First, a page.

Jessica Pratt, “Quiet Signs”

Jessica Pratt
Quiet Signs
MEXICAN SUMMER
8/10

Nothing fills the stillness in a room like one of Jessica Pratt’s songs. Her past two albums have proven just how adept she is at creating perfectly crafted, melancholic bits of imagery—often with only her voice and an acoustic guitar. Her melodies hold nary a wasted chord or unwanted phrase. To call it folk music feels like a misnomer.

Pratt’s first album to be conjured up in the studio, Quiet Signs, is abetted by Al Carlson and Matt McDermott, who add texture via flute, piano, and synthesized strings. The record steps into focus with an instrumental that sounds like someone playing a lost Erik Satie piece in the attic. As spare as this album is, it’s also the first of hers to feel like a whole piece, rather than a selection of hazy bits of poetry whispered alone.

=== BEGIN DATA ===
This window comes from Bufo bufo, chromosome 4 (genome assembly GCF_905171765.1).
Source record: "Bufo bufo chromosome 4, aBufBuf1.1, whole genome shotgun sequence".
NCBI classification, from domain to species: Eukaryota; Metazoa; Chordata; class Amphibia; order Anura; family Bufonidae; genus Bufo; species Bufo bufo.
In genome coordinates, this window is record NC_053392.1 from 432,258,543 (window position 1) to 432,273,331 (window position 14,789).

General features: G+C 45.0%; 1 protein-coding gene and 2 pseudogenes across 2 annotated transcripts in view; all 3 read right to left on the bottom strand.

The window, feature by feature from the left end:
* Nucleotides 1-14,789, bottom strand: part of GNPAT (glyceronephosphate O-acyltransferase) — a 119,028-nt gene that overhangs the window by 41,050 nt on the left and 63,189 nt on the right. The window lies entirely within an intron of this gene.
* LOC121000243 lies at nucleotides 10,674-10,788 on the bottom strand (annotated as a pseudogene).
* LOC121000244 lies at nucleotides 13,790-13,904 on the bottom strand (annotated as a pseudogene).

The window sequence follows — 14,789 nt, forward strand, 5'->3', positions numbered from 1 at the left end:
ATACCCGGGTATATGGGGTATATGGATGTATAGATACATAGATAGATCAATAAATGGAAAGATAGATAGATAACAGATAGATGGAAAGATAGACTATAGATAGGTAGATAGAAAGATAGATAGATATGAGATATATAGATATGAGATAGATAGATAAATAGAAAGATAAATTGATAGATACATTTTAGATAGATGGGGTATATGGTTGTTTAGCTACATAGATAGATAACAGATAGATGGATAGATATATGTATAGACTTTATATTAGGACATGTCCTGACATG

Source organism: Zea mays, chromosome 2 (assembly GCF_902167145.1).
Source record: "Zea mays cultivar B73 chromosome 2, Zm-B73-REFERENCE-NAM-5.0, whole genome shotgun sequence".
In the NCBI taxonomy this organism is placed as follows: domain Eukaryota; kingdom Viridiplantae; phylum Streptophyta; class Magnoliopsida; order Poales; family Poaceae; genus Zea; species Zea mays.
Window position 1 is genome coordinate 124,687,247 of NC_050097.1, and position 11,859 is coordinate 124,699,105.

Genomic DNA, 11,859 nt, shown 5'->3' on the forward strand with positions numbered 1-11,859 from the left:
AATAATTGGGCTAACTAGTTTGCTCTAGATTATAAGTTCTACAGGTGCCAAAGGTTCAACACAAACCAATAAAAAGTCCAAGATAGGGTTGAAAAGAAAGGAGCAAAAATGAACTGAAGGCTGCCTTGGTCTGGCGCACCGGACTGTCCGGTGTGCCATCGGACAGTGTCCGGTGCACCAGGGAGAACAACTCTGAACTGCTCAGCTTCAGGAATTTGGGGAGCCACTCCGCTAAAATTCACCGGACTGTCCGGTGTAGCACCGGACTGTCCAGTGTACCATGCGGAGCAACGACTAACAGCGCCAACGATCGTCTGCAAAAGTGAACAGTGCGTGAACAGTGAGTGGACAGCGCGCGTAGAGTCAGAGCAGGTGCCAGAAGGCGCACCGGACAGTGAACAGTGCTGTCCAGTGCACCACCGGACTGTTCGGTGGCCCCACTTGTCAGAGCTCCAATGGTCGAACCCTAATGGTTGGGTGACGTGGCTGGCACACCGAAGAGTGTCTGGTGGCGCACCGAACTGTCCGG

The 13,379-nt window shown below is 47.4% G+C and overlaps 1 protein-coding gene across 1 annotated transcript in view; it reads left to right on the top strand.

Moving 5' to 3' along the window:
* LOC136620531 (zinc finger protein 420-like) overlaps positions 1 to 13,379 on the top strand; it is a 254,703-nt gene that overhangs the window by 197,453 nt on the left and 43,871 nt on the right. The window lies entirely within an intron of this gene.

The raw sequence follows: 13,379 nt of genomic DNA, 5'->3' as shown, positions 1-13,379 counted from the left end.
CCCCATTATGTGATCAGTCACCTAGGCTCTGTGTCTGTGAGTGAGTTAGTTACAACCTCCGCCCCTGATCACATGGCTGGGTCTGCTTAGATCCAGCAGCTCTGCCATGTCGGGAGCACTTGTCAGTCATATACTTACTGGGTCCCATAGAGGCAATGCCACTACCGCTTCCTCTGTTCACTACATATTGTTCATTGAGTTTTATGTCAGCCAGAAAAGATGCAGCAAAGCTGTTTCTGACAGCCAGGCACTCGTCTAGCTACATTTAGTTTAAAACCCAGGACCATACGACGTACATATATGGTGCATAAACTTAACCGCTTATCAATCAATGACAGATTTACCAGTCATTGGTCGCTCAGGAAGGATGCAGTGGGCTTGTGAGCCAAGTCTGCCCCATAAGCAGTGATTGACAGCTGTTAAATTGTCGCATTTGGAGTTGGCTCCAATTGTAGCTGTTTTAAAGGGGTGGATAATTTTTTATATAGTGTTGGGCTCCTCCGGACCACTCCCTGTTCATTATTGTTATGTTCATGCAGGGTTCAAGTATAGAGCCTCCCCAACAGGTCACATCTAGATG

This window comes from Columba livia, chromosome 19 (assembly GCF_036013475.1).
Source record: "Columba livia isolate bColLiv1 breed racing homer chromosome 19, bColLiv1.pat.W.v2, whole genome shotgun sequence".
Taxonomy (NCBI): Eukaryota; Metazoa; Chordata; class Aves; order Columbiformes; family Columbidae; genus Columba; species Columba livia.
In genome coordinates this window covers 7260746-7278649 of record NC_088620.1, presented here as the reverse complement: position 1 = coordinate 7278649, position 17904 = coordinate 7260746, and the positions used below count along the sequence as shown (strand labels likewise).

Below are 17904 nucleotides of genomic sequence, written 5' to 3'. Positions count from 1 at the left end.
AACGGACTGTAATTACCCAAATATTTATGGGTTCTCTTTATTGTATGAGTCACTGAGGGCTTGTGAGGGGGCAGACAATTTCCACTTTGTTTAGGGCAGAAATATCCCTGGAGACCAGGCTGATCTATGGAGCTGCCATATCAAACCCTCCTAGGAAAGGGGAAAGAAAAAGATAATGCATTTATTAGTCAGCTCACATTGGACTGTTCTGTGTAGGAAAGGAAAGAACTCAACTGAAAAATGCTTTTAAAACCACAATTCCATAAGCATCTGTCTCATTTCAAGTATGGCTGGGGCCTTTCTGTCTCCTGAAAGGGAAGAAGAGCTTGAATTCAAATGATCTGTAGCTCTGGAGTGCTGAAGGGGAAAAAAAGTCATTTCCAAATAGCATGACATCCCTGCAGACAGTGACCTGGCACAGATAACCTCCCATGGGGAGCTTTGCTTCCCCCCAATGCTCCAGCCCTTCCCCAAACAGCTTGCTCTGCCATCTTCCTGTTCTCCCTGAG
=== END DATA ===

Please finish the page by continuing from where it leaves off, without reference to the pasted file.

A track like “As the World Turns” features a cyclical, simple chord progression—but she wraps a melody around it like clouds of incense smoke. This track and “Crossing” feel most rooted in the late ’60s mod girl folk perpetuated by Vashti, Nico, Marianne, and more, with a dash of Buffalo Springfield’s singular ode to bliss, “Expecting to Fly,” thrown in.

Pratt’s vocals are the kind you need to hear in a small room, elbow-to-elbow, seated on a shag carpet or leaning against a tapestry-laden wall. Her world isn’t one of primal exhortations, but rather sighs and carefully measured three-minute pieces of songcraft. “Poly Blue,” “Fare Thee Well,” “This Time Around,” and “Here My Love” are tracks that could have been written with Chet Baker’s trumpet in mind, her voice conflating words with sound in such a way that it’s almost disorienting. So yeah, put this album on in the rain—or in the sunshine—or really anytime you have to take a breath, and surrender to its warm incandescence.

Newsletter

We won’t spam you. Promise.